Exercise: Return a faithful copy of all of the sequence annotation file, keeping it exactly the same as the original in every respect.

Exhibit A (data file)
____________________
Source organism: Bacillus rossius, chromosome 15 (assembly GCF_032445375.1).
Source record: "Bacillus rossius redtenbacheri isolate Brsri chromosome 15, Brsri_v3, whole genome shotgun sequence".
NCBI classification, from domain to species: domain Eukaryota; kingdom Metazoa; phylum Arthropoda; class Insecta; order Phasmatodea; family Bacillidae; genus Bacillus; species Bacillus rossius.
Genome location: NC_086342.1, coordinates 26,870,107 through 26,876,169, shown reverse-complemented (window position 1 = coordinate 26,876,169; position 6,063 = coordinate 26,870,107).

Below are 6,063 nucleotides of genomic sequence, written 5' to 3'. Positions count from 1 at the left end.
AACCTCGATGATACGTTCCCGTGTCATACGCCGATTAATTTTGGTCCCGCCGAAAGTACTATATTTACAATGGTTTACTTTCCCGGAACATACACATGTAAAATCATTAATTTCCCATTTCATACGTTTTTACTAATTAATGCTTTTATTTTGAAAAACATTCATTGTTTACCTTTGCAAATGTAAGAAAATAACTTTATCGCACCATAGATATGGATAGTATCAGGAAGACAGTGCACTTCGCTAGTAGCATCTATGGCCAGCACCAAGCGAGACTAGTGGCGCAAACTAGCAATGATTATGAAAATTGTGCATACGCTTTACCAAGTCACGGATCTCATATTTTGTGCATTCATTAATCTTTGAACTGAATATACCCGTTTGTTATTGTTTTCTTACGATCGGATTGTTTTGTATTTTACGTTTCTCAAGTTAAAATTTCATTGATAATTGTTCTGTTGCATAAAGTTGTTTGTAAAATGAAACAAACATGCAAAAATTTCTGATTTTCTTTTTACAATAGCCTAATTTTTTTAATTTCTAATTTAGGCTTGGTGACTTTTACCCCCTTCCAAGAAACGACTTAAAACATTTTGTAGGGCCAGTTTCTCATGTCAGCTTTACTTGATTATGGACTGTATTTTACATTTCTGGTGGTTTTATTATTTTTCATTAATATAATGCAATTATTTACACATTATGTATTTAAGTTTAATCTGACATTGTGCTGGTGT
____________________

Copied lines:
Source organism: Bacillus rossius, chromosome 15 (assembly GCF_032445375.1).
Source record: "Bacillus rossius redtenbacheri isolate Brsri chromosome 15, Brsri_v3, whole genome shotgun sequence".
NCBI classification, from domain to species: domain Eukaryota; kingdom Metazoa; phylum Arthropoda; class Insecta; order Phasmatodea; family Bacillidae; genus Bacillus; species Bacillus rossius.
Genome location: NC_086342.1, coordinates 26,870,107 through 26,876,169, shown reverse-complemented (window position 1 = coordinate 26,876,169; position 6,063 = coordinate 26,870,107).

Below are 6,063 nucleotides of genomic sequence, written 5' to 3'. Positions count from 1 at the left end.
AACCTCGATGATACGTTCCCGTGTCATACGCCGATTAATTTTGGTCCCGCCGAAAGTACTATATTTACAATGGTTTACTTTCCCGGAACATACACATGTAAAATCATTAATTTCCCATTTCATACGTTTTTACTAATTAATGCTTTTATTTTGAAAAACATTCATTGTTTACCTTTGCAAATGTAAGAAAATAACTTTATCGCACCATAGATATGGATAGTATCAGGAAGACAGTGCACTTCGCTAGTAGCATCTATGGCCAGCACCAAGCGAGACTAGTGGCGCAAACTAGCAATGATTATGAAAATTGTGCATACGCTTTACCAAGTCACGGATCTCATATTTTGTGCATTCATTAATCTTTGAACTGAATATACCCGTTTGTTATTGTTTTCTTACGATCGGATTGTTTTGTATTTTACGTTTCTCAAGTTAAAATTTCATTGATAATTGTTCTGTTGCATAAAGTTGTTTGTAAAATGAAACAAACATGCAAAAATTTCTGATTTTCTTTTTACAATAGCCTAATTTTTTTAATTTCTAATTTAGGCTTGGTGACTTTTACCCCCTTCCAAGAAACGACTTAAAACATTTTGTAGGGCCAGTTTCTCATGTCAGCTTTACTTGATTATGGACTGTATTTTACATTTCTGGTGGTTTTATTATTTTTCATTAATATAATGCAATTATTTACACATTATGTATTTAAGTTTAATCTGACATTGTGCTGGTGT